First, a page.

Monthly Archives: October 2012
Patience and persistence are paying off for art gallery owner Yasmin Hadeed. “Year after year, for about five years, I asked Ashraph, let’s do a show with Minshall,” recaps Hadeed. “This year, I spoke to Ashraph everyday for like a month—I’m obsessed.” Hadeed, 41, owner of Y Art Gallery, and Richard Ashraph Ramsaran, 46, artist and owner of The Frame Shop, finally got the timing right. When Ashraph approached Peter MInshall around the Independence holiday with a proposal for a show, Minshall was receptive.
But when they finally got the greenlight, they would have only three weeks to explore the treasure trove at the Callaloo Company warehouse, survey works in Minshall’s studio, research, edit, sequence the show and produce a catalog. “It was never about doing a Carnival show,” affirms Hadeed, “it was just about doing a show by him.” The show they’ve choreographed offers viewers an abridged chronological journey…
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I like this post !!!
Doing research for a piece I’m writing about African retentions in Trinidad Carnival, I came across this.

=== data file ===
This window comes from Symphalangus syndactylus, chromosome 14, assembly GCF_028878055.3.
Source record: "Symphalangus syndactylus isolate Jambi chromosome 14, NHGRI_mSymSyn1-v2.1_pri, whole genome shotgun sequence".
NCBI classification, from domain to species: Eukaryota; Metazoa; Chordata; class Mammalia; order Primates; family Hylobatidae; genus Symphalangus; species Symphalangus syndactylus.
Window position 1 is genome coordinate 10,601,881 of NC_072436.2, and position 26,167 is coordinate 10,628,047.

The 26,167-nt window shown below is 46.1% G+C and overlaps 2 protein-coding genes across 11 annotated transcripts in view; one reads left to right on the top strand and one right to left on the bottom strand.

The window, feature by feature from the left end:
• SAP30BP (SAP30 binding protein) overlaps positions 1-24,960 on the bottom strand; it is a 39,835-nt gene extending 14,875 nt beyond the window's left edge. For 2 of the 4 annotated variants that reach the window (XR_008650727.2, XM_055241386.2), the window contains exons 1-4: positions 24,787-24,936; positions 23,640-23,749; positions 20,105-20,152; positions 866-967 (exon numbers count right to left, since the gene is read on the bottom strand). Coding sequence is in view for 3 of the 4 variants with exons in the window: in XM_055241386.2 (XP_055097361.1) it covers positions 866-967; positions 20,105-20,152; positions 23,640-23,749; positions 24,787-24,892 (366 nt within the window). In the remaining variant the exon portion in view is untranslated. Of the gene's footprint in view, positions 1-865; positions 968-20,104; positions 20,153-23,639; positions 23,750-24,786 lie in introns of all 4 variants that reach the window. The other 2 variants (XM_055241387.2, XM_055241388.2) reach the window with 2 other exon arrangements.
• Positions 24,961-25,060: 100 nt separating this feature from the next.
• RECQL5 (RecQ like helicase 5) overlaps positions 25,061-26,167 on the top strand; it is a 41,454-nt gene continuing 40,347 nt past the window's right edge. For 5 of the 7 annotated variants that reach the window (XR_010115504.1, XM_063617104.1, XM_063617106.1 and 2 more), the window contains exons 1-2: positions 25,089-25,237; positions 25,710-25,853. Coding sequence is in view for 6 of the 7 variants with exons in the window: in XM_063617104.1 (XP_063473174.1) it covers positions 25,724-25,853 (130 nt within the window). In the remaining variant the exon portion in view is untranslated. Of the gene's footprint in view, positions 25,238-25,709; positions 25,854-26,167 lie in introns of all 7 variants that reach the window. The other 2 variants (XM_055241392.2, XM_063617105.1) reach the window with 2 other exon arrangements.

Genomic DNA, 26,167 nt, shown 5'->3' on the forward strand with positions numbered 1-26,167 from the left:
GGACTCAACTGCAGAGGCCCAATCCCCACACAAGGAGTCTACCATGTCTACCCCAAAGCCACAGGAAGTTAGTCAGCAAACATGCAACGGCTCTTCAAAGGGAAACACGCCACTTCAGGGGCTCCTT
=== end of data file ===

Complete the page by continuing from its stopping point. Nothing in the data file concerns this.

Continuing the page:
The procession referred to as sagun (literally, “to run Ogun’s race”) derives its name from the fast tempo of the music and warlike-dance. Each individual or group parade is referred to as
Ologun(“Ogun bearer”)…. Every conceivable professional group in Ondo, except for the civil service and white-collar workers, participates in the celebration.
Most are dressed in rags and parade through the town with their bodies smeared with blue, white, and black paint.
They sing in praise of the deity and of their procession. The festival is an occasion to celebrate Ogun’s deeds and to display human workmanship.
The ceremony becomes an opportunity for a show of force by the individual medicine-Ologun and often creates a temptation for them to test their medicinal power in public and to confirm their superiority.
This aptly illustrates…
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